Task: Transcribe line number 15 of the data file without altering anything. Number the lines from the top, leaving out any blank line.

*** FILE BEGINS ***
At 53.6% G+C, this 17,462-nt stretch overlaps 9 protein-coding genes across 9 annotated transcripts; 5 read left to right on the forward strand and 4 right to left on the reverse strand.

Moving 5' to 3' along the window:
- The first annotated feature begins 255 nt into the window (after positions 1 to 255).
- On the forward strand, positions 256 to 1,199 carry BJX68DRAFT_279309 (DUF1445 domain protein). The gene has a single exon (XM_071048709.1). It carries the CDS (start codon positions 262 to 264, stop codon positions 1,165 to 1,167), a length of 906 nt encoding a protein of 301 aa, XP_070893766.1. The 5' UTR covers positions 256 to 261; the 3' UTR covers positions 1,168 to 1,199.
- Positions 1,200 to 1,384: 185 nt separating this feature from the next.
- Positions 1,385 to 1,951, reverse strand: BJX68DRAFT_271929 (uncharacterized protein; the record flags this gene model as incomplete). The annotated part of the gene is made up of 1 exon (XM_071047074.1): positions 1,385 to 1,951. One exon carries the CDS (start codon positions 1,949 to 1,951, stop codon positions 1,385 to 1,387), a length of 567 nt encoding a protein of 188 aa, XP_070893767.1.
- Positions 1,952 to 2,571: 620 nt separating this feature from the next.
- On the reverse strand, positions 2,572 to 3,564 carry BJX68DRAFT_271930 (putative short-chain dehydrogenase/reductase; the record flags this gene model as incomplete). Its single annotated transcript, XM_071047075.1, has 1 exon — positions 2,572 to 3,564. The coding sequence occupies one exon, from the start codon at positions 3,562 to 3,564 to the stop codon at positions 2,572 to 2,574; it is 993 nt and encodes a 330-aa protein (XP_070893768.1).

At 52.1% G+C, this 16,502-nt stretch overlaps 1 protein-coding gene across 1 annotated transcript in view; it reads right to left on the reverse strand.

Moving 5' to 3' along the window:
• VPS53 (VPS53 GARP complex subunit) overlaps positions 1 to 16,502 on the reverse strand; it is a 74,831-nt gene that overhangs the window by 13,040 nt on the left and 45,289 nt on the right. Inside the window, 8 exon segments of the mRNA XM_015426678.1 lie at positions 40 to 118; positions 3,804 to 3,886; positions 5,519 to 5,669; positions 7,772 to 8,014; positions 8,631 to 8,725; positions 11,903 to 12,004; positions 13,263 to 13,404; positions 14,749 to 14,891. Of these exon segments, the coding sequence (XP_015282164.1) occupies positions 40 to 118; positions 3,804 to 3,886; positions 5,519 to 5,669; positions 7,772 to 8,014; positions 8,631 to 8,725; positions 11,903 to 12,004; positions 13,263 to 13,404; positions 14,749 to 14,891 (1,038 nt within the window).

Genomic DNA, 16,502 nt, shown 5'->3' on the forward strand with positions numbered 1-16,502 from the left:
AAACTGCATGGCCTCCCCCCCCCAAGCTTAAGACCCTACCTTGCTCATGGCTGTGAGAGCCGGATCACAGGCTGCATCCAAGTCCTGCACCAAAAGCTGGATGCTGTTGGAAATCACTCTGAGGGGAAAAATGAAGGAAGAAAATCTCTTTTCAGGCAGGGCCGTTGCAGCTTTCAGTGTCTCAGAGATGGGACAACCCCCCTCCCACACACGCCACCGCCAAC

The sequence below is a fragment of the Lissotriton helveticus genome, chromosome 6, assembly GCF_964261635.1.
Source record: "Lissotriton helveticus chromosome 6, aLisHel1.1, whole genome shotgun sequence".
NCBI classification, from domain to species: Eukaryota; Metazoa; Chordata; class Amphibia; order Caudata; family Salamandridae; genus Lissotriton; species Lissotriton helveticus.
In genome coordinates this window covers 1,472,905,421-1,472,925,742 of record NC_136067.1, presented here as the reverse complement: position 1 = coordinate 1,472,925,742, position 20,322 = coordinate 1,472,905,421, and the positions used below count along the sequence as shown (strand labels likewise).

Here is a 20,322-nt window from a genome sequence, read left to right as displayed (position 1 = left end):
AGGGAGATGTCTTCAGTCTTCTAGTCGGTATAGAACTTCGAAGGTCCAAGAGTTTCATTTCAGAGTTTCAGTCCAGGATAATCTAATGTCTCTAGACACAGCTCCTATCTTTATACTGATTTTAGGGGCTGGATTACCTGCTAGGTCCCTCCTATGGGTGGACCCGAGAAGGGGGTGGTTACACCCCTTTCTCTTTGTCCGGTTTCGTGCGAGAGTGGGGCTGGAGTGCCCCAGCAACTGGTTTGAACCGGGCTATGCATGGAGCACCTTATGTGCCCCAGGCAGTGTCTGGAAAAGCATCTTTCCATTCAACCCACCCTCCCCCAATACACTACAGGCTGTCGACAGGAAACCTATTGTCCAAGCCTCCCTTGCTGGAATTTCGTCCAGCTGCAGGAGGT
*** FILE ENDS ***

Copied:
Source record: "Lissotriton helveticus chromosome 6, aLisHel1.1, whole genome shotgun sequence".